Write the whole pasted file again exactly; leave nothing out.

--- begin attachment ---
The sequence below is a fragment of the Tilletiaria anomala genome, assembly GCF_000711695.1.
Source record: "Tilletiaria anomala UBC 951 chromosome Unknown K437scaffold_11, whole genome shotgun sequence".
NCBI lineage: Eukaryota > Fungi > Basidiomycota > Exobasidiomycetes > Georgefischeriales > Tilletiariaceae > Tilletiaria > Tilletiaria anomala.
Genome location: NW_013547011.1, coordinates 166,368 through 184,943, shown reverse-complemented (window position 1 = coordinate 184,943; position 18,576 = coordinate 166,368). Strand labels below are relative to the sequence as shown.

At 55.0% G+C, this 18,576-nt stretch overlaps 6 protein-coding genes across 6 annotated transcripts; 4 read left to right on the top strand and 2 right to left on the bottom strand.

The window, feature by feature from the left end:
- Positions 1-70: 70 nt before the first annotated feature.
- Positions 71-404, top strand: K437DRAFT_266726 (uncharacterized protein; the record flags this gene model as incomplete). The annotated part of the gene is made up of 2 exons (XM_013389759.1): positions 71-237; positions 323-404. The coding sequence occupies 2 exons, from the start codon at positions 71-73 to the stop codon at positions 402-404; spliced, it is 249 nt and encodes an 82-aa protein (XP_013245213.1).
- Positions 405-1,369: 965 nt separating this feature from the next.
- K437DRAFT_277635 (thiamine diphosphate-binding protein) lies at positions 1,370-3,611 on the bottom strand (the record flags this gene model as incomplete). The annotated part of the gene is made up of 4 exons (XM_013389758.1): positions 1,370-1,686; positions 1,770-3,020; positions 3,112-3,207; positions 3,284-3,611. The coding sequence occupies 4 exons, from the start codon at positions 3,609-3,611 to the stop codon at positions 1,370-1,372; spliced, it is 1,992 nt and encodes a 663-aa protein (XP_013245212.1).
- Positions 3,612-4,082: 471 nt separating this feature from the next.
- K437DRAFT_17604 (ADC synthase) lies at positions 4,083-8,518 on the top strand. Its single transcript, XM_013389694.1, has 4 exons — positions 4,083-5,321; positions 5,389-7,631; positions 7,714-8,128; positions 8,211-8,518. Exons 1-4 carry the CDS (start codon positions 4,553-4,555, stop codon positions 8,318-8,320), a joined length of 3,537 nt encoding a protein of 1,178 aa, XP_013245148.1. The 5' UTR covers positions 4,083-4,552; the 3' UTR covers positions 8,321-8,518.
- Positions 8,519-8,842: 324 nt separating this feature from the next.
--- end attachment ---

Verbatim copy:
The sequence below is a fragment of the Tilletiaria anomala genome, assembly GCF_000711695.1.
Source record: "Tilletiaria anomala UBC 951 chromosome Unknown K437scaffold_11, whole genome shotgun sequence".
NCBI lineage: Eukaryota > Fungi > Basidiomycota > Exobasidiomycetes > Georgefischeriales > Tilletiariaceae > Tilletiaria > Tilletiaria anomala.
Genome location: NW_013547011.1, coordinates 166,368 through 184,943, shown reverse-complemented (window position 1 = coordinate 184,943; position 18,576 = coordinate 166,368). Strand labels below are relative to the sequence as shown.

At 55.0% G+C, this 18,576-nt stretch overlaps 6 protein-coding genes across 6 annotated transcripts; 4 read left to right on the top strand and 2 right to left on the bottom strand.

The window, feature by feature from the left end:
- Positions 1-70: 70 nt before the first annotated feature.
- Positions 71-404, top strand: K437DRAFT_266726 (uncharacterized protein; the record flags this gene model as incomplete). The annotated part of the gene is made up of 2 exons (XM_013389759.1): positions 71-237; positions 323-404. The coding sequence occupies 2 exons, from the start codon at positions 71-73 to the stop codon at positions 402-404; spliced, it is 249 nt and encodes an 82-aa protein (XP_013245213.1).
- Positions 405-1,369: 965 nt separating this feature from the next.
- K437DRAFT_277635 (thiamine diphosphate-binding protein) lies at positions 1,370-3,611 on the bottom strand (the record flags this gene model as incomplete). The annotated part of the gene is made up of 4 exons (XM_013389758.1): positions 1,370-1,686; positions 1,770-3,020; positions 3,112-3,207; positions 3,284-3,611. The coding sequence occupies 4 exons, from the start codon at positions 3,609-3,611 to the stop codon at positions 1,370-1,372; spliced, it is 1,992 nt and encodes a 663-aa protein (XP_013245212.1).
- Positions 3,612-4,082: 471 nt separating this feature from the next.
- K437DRAFT_17604 (ADC synthase) lies at positions 4,083-8,518 on the top strand. Its single transcript, XM_013389694.1, has 4 exons — positions 4,083-5,321; positions 5,389-7,631; positions 7,714-8,128; positions 8,211-8,518. Exons 1-4 carry the CDS (start codon positions 4,553-4,555, stop codon positions 8,318-8,320), a joined length of 3,537 nt encoding a protein of 1,178 aa, XP_013245148.1. The 5' UTR covers positions 4,083-4,552; the 3' UTR covers positions 8,321-8,518.
- Positions 8,519-8,842: 324 nt separating this feature from the next.